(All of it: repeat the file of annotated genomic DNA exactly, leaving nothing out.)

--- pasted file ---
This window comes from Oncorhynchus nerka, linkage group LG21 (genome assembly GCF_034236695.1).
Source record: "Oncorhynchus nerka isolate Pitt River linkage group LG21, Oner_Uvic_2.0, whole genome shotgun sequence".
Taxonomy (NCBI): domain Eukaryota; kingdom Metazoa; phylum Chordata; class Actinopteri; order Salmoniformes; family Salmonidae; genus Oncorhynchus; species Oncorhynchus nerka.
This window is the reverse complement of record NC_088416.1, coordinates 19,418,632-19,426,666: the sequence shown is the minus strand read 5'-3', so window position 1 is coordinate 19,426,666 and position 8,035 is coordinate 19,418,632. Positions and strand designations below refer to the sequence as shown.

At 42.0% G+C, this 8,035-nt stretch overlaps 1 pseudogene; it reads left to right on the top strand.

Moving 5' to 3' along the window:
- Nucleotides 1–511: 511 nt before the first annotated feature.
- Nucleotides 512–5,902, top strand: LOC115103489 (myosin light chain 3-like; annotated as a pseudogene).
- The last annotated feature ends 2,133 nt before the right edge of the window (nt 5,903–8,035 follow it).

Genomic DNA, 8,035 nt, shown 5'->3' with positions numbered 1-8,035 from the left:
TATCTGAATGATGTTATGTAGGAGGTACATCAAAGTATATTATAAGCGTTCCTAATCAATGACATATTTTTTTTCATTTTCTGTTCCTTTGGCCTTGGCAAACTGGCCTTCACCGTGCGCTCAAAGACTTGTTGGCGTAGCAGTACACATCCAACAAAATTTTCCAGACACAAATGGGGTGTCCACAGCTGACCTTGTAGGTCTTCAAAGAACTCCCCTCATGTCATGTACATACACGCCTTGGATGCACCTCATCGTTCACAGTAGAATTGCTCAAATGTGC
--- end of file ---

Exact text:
This window comes from Oncorhynchus nerka, linkage group LG21 (genome assembly GCF_034236695.1).
Source record: "Oncorhynchus nerka isolate Pitt River linkage group LG21, Oner_Uvic_2.0, whole genome shotgun sequence".
Taxonomy (NCBI): domain Eukaryota; kingdom Metazoa; phylum Chordata; class Actinopteri; order Salmoniformes; family Salmonidae; genus Oncorhynchus; species Oncorhynchus nerka.
This window is the reverse complement of record NC_088416.1, coordinates 19,418,632-19,426,666: the sequence shown is the minus strand read 5'-3', so window position 1 is coordinate 19,426,666 and position 8,035 is coordinate 19,418,632. Positions and strand designations below refer to the sequence as shown.

At 42.0% G+C, this 8,035-nt stretch overlaps 1 pseudogene; it reads left to right on the top strand.

Moving 5' to 3' along the window:
- Nucleotides 1–511: 511 nt before the first annotated feature.
- Nucleotides 512–5,902, top strand: LOC115103489 (myosin light chain 3-like; annotated as a pseudogene).
- The last annotated feature ends 2,133 nt before the right edge of the window (nt 5,903–8,035 follow it).

Genomic DNA, 8,035 nt, shown 5'->3' with positions numbered 1-8,035 from the left:
TATCTGAATGATGTTATGTAGGAGGTACATCAAAGTATATTATAAGCGTTCCTAATCAATGACATATTTTTTTTCATTTTCTGTTCCTTTGGCCTTGGCAAACTGGCCTTCACCGTGCGCTCAAAGACTTGTTGGCGTAGCAGTACACATCCAACAAAATTTTCCAGACACAAATGGGGTGTCCACAGCTGACCTTGTAGGTCTTCAAAGAACTCCCCTCATGTCATGTACATACACGCCTTGGATGCACCTCATCGTTCACAGTAGAATTGCTCAAATGTGC